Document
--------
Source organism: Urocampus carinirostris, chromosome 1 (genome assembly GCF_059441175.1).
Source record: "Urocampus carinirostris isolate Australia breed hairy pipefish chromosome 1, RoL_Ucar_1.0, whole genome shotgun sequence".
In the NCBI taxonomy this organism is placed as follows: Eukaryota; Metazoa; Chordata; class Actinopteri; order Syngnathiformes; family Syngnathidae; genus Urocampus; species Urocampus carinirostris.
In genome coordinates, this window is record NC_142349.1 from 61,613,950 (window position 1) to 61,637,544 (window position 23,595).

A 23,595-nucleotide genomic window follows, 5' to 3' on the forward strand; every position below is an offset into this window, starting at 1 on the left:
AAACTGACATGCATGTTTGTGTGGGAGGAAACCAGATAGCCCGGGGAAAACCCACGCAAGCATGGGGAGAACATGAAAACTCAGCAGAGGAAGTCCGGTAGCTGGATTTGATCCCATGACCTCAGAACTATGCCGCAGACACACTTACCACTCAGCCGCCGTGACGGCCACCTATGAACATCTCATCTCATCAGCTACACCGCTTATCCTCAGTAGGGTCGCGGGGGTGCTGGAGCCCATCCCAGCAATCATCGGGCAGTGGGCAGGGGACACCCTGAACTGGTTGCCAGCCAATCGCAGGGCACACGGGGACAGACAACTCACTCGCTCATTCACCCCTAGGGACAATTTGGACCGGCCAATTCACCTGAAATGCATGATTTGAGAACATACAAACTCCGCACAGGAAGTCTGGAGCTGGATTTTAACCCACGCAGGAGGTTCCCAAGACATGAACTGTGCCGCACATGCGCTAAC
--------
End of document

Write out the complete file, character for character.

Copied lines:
Source organism: Urocampus carinirostris, chromosome 1 (genome assembly GCF_059441175.1).
Source record: "Urocampus carinirostris isolate Australia breed hairy pipefish chromosome 1, RoL_Ucar_1.0, whole genome shotgun sequence".
In the NCBI taxonomy this organism is placed as follows: Eukaryota; Metazoa; Chordata; class Actinopteri; order Syngnathiformes; family Syngnathidae; genus Urocampus; species Urocampus carinirostris.
In genome coordinates, this window is record NC_142349.1 from 61,613,950 (window position 1) to 61,637,544 (window position 23,595).

A 23,595-nucleotide genomic window follows, 5' to 3' on the forward strand; every position below is an offset into this window, starting at 1 on the left:
AAACTGACATGCATGTTTGTGTGGGAGGAAACCAGATAGCCCGGGGAAAACCCACGCAAGCATGGGGAGAACATGAAAACTCAGCAGAGGAAGTCCGGTAGCTGGATTTGATCCCATGACCTCAGAACTATGCCGCAGACACACTTACCACTCAGCCGCCGTGACGGCCACCTATGAACATCTCATCTCATCAGCTACACCGCTTATCCTCAGTAGGGTCGCGGGGGTGCTGGAGCCCATCCCAGCAATCATCGGGCAGTGGGCAGGGGACACCCTGAACTGGTTGCCAGCCAATCGCAGGGCACACGGGGACAGACAACTCACTCGCTCATTCACCCCTAGGGACAATTTGGACCGGCCAATTCACCTGAAATGCATGATTTGAGAACATACAAACTCCGCACAGGAAGTCTGGAGCTGGATTTTAACCCACGCAGGAGGTTCCCAAGACATGAACTGTGCCGCACATGCGCTAAC